Toxic Bankers is marketed as a new musical comedy set in London's Square Mile. Whilst it is new, has songs, and has amusing moments – unfortunately, it is ultimately forgettable.
Writer/Director Andrew Taylor and Composer/lyricist Desmond O'Connor have tried to write something that will satirise the world of corporate banking, hedge funds and investment and it's a good idea as this world is ripe for a good kicking through the power of song.
The plot follows Tony who runs a supposedly ethical hedge fund company, but the reality is quite different: he is a greedy workplace bully, scamming his customers to line his own pockets and hiding the evidence. He is found out by numbers whizz (but emotional mouse) Fiona, who wants to do something about it, but doesn't want her colleagues to suffer.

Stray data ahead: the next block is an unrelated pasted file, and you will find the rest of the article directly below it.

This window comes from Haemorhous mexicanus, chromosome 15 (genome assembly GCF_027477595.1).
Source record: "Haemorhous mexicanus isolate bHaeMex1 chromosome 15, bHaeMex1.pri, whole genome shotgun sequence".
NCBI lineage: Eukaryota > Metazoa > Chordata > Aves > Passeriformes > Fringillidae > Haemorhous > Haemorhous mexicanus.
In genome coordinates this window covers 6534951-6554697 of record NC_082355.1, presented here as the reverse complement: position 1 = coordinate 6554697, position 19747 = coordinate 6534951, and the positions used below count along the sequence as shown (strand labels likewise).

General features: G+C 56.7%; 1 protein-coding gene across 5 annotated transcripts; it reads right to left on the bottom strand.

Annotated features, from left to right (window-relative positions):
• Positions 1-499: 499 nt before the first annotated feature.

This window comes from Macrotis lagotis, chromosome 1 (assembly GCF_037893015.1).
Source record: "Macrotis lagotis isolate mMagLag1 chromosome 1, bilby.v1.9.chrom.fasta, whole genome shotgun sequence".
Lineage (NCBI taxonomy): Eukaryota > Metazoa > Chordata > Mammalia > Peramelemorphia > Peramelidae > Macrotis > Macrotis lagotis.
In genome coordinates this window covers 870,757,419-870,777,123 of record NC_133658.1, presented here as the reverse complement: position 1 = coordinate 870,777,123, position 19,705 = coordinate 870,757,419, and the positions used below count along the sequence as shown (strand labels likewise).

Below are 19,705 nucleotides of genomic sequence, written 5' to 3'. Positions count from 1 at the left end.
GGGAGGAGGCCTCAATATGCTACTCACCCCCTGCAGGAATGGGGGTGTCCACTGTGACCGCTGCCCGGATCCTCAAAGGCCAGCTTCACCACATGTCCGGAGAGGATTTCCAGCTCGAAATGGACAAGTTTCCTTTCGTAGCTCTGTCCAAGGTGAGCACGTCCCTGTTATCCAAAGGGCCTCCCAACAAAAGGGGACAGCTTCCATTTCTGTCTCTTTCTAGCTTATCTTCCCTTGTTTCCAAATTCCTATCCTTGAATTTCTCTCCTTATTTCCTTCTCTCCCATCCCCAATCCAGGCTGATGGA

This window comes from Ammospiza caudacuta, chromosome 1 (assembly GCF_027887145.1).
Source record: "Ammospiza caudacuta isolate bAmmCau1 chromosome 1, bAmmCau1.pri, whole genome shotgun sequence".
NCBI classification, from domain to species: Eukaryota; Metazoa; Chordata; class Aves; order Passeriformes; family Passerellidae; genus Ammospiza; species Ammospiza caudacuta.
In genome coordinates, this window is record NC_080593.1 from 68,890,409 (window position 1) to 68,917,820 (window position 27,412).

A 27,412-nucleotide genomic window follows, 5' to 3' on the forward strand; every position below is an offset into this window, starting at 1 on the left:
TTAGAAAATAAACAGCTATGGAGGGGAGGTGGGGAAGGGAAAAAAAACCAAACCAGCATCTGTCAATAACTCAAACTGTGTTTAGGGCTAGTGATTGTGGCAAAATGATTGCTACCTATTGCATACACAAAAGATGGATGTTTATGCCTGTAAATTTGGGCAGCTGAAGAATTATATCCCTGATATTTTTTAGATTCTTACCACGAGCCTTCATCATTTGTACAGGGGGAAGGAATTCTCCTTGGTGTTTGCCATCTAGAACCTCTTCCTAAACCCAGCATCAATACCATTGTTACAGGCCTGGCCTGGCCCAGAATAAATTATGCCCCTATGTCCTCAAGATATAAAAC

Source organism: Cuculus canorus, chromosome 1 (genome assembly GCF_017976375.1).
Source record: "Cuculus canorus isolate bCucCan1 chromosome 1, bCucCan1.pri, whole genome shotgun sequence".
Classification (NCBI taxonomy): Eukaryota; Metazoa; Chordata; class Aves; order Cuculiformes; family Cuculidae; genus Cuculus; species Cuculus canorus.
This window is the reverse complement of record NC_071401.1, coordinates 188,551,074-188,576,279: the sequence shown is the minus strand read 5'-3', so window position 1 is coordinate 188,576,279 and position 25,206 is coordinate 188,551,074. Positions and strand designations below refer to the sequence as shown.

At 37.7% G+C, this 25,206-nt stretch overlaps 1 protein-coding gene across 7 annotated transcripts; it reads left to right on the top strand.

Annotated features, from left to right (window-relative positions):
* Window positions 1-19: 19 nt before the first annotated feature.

Meanwhile the firm has employed Professional Liberty, a concierge service, to enable the workforce to dedicate more time to their jobs. However, they are merely a front for an anti-capitalist group who are trying to infiltrate the company.
Whilst the seven actors and four musicians involved work hard and sing well, there is simply not enough depth to the piece to maintain interest. The characters are two-dimensional, meaning that there is no reason to either identify with or empathise with any of them. The plot, although grounded in possibility, is so badly constructed as to alienate anyone watching who does not understand the intricacies of the financial world.
Overall, while it is possible to see what the producers of this brave show wanted to achieve, the term toxic applies to more than the banking.